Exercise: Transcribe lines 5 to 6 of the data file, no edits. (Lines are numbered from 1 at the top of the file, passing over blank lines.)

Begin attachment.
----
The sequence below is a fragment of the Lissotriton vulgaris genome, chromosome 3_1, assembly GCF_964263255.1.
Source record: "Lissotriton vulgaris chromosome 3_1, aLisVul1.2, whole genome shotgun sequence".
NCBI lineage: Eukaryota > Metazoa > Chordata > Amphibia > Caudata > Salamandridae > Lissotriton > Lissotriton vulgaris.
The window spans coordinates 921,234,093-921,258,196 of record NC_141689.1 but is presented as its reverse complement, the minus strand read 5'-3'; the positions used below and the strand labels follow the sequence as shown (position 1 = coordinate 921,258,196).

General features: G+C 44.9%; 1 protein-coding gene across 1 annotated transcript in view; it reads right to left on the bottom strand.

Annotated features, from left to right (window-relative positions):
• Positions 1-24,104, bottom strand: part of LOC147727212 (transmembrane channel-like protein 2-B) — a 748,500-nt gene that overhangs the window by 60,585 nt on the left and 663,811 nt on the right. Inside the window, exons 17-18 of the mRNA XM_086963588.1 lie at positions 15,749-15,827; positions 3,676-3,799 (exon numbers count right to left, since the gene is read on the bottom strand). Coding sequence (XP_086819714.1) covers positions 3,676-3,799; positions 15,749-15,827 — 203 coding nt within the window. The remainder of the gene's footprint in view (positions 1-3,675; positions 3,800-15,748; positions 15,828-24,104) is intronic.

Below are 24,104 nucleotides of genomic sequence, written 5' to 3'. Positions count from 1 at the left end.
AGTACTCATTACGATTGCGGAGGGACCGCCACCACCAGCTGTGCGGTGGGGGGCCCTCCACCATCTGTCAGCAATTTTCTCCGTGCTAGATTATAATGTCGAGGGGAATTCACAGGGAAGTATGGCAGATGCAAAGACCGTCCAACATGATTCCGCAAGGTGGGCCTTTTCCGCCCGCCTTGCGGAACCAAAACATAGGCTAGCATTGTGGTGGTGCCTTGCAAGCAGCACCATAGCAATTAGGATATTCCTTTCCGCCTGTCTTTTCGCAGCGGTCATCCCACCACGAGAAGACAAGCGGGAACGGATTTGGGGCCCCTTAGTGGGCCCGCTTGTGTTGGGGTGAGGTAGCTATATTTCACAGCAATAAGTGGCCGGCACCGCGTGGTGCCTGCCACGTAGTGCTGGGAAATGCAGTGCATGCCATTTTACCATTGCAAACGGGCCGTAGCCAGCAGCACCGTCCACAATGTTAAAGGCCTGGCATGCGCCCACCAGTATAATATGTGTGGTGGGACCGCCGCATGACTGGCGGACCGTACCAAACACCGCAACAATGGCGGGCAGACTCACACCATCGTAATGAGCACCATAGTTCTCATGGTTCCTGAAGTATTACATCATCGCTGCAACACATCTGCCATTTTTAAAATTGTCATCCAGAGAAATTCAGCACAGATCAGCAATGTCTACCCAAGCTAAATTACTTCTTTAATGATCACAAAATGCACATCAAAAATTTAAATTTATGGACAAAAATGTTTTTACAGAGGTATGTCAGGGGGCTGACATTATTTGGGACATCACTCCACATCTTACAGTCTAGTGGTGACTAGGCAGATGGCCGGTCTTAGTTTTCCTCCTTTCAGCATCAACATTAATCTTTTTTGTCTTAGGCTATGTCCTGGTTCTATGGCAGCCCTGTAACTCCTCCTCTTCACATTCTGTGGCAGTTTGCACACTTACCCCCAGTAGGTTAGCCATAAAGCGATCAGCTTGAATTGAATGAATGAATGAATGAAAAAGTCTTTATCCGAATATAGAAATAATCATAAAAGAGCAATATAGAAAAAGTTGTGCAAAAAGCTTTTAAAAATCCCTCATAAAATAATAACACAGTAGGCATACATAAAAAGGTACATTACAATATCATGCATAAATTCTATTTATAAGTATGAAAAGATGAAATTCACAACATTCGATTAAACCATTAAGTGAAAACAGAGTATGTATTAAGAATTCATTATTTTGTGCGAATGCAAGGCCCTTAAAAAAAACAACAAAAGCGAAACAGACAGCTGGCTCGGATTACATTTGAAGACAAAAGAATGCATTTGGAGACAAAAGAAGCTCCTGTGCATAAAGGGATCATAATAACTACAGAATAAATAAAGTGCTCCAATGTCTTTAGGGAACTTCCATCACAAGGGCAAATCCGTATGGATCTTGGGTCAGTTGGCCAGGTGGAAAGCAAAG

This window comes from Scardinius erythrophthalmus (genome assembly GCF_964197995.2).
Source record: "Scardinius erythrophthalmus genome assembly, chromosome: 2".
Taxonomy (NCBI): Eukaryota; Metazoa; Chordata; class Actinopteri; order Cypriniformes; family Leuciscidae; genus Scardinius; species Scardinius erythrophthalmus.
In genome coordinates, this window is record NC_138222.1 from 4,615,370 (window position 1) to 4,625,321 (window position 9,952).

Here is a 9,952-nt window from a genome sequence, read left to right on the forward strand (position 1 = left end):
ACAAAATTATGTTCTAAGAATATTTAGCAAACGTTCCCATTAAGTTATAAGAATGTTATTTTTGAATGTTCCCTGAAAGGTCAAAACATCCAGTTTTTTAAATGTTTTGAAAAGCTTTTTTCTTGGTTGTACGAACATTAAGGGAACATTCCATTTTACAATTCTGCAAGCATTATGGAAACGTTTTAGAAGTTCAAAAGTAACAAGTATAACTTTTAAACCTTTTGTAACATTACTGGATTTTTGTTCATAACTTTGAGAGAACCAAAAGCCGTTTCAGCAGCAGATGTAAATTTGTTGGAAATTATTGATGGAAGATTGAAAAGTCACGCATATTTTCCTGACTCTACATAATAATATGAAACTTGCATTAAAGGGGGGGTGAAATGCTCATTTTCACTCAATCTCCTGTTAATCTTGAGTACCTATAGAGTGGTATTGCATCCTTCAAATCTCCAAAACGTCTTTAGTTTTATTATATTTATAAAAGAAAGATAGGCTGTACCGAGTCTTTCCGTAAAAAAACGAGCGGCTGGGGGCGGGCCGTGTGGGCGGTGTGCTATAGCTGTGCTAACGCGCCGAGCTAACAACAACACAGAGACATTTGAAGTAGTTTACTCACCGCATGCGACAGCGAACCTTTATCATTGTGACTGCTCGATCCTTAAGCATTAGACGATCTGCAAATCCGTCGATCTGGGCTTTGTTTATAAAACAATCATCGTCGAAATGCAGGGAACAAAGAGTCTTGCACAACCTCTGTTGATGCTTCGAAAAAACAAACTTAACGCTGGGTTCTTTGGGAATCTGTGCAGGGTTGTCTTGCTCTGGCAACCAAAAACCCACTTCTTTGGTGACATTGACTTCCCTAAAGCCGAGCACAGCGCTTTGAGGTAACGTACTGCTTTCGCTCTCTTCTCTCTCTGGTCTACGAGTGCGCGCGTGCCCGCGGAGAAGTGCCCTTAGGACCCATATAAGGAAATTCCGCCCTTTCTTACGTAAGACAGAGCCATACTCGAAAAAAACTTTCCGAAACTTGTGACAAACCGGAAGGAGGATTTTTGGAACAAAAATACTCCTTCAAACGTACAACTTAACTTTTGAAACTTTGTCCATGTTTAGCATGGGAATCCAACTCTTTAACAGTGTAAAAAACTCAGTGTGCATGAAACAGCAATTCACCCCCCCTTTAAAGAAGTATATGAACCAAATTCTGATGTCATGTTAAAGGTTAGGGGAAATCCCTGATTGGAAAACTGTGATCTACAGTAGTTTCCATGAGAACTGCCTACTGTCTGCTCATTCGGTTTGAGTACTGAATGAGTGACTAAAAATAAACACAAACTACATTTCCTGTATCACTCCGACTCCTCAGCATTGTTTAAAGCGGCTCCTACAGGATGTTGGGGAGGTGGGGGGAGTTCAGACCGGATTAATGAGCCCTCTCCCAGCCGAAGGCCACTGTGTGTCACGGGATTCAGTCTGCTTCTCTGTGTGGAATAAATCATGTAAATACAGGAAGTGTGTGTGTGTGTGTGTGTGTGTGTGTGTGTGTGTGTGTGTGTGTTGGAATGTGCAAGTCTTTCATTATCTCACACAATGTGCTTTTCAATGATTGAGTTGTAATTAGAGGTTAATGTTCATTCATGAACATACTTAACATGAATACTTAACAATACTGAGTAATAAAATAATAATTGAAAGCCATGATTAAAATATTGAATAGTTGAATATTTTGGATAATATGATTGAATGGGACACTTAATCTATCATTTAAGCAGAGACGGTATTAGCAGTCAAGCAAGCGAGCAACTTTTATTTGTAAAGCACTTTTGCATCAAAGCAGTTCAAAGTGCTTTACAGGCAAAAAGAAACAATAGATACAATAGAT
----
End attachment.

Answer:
General features: G+C 44.9%; 1 protein-coding gene across 1 annotated transcript in view; it reads right to left on the bottom strand.

Annotated features, from left to right (window-relative positions):